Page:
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Economy in Brief

Bad News -- but Not So Bad -- in Japan's "TANKAN" for March
by By Carol Stone April 1, 2005

The TANKAN Survey for March shows generally less favorable readings for Japanese business. But "less favorable that what?" News stories highlighted the so-called Headline Series, large manufacturing companies. These firms' results for March came at +14, well below December's +22 and also weaker than December's forecast value for March of +15. This is the lowest outturn since March last year, which was +12 and also the first time since the late 2003 reorganization of the TANKAN survey that these firms have fallen short of their own forecast from just three months prior. Thus, the "bad news" in the TANKAN report.

Other segments of Japanese business performed relatively better, however. Large nonmanufacturing firms did better at +11 than their forecast of +10 and they held steady with December's result of +11. Medium and small companies had less positive assessments of their business conditions than in December, but better than they were expecting. Medium-sized manufacturing firms, for example, saw a result of +6, considerably better than their projection of +2. The performance still slowed from December, but there was not as much deterioration as they had anticipated.

The mixed picture in the TANKAN survey follows similarly mixed readings in other measures of Japanese activity. Industrial production fell in February following a strong January gain, and services ("tertiary") activity also rose sharply in January. Unemployment ticked higher in February, but from a six-year low. Employment is very erratic, apparently struggling to establish a rising trend. The Japanese economy overall is struggling to establish a rising trend, and just as it seemed to be achieving that, much higher energy and raw material prices have acted to constrain those nascent gains.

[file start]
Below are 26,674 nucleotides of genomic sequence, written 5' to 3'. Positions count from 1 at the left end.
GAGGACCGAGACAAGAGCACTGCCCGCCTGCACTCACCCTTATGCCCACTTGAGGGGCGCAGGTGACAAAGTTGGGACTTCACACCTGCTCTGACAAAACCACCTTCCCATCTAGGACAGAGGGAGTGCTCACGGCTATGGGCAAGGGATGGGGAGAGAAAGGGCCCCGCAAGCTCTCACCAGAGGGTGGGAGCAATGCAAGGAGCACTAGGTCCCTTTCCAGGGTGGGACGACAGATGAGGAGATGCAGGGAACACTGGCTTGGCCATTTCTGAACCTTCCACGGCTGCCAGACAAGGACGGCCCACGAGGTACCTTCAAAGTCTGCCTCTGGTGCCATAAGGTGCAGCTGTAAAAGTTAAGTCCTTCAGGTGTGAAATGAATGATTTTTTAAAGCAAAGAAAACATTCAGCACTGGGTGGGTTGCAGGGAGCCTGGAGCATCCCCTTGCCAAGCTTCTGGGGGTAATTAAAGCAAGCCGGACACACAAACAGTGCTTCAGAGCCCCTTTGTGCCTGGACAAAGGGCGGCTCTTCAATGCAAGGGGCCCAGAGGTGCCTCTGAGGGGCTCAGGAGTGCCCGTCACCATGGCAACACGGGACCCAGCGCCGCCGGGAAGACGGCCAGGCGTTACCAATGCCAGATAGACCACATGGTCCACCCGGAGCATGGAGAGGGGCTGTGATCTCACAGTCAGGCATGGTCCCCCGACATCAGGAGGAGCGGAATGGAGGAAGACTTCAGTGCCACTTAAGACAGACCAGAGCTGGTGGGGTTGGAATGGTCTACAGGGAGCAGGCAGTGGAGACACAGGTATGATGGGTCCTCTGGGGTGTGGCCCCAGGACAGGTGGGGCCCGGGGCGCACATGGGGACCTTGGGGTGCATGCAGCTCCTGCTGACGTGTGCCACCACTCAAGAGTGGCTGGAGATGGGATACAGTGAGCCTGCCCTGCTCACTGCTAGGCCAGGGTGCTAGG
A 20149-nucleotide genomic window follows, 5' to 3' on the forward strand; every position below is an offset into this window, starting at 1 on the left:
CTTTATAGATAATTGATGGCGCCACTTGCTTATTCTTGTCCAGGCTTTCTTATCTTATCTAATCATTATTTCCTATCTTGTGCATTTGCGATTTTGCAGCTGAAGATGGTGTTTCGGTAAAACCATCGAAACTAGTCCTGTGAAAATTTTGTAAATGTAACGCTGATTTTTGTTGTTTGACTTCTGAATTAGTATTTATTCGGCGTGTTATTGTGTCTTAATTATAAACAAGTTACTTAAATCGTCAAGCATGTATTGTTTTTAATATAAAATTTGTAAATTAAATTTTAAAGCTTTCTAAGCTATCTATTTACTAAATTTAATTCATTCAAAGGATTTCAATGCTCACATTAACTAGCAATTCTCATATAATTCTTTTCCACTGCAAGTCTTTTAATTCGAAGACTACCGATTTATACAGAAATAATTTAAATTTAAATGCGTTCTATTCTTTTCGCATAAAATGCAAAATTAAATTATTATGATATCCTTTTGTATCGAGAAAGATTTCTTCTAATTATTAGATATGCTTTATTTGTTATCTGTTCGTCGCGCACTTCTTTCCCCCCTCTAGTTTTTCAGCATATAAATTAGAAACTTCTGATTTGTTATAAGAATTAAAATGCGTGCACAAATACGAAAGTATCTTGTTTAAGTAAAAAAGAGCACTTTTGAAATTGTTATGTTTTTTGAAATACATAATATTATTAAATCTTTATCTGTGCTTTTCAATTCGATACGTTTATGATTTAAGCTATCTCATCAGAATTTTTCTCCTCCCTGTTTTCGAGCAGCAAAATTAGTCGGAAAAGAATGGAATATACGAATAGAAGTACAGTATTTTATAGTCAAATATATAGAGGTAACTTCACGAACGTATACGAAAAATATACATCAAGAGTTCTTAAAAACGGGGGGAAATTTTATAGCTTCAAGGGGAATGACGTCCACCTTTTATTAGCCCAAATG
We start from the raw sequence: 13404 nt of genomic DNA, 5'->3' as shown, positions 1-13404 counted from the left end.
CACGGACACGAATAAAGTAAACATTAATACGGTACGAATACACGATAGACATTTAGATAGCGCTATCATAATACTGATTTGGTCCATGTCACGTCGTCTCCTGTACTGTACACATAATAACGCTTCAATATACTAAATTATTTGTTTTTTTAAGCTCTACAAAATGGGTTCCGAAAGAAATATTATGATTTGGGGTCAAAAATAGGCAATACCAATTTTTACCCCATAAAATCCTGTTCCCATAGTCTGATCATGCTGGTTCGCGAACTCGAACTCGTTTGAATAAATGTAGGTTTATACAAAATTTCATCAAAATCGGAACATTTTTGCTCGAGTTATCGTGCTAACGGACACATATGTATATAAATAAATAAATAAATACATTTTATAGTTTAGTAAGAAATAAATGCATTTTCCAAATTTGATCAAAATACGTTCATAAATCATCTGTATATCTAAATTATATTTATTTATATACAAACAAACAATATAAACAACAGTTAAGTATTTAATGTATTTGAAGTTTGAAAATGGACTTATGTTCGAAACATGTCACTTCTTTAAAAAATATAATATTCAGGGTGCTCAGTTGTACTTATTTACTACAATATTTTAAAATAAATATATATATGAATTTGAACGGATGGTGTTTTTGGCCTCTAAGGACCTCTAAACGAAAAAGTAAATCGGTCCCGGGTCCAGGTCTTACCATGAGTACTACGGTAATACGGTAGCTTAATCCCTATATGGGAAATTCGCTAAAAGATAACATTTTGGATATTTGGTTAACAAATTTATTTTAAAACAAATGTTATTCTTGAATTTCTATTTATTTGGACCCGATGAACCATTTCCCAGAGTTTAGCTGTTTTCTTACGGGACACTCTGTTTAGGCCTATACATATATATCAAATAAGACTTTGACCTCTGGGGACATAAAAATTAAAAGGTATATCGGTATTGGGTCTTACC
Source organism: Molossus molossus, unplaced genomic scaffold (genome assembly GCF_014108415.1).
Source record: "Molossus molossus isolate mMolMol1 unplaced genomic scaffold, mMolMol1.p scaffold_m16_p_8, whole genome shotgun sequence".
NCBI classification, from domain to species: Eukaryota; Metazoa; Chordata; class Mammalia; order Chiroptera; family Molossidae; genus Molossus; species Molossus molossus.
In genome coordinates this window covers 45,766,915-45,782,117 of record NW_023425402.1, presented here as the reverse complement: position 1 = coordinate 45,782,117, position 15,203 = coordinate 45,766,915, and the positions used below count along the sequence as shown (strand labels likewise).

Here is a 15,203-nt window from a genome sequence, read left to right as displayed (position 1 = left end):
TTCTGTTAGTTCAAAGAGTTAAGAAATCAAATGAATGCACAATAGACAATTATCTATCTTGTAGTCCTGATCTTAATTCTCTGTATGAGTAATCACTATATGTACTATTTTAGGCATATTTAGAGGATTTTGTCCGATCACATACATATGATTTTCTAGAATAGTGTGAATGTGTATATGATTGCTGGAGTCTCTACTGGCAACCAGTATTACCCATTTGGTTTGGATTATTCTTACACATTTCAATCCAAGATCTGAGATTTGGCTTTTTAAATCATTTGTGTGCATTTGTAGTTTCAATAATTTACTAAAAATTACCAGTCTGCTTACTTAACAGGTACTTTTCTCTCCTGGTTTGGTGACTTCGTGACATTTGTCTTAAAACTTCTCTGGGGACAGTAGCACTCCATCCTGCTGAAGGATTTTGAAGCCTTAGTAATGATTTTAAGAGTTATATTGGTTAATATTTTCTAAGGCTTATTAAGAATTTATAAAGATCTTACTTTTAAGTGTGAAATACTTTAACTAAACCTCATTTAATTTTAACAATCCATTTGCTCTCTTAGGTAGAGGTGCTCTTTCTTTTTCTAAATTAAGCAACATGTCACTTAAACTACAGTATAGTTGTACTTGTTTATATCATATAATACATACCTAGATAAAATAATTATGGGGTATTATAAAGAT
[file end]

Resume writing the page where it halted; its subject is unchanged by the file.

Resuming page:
A reminder that in the Haver databases, we present the TANKAN data two ways. Owing to the restructuring of the survey classification scheme and new sampling last March, we have segregated the recent detail data into new series in the "Japan" database. In summary data in the "G10" database, we link the all industry-all enterprise data with the history that uses the old methodology. This broad aggregate is less affected by the Bank of Japan's reorganization of the categories. This special linked series dipped back below 0 in this report to -2, after two quarters of small positive values. Even so, these past three quarters still constitute the best performance in this series since 1991.

March 2005December 2004September 2004
JAPAN: Business Conditions: 
% Favorable minus % Unfavorable
Forecast for Jun Actual Forecast for Mar Actual Forecast for Dec Actual
All Firms -2 -2 -3 1 0 2
Large Firms* 12 13 12 16 15 19
Manufacturing ("Headline Series") 14 14 15 22 21 26
  Nonmanufacturing 10 11 10 11 10 11
Medium-Sized Firms** -1 0 -1 2 3 5
  Manufacturing 2 6 2 11 10 14
  Nonmanufacturing -4 -4 -3 -4 -2 -2
Small Firms*** -11 -9 -12 -7 -9 -9
  Manufacturing -2 0 -1 5 3 5
  Nonmanufacturing -15 -14 -18 -14 -16 -17
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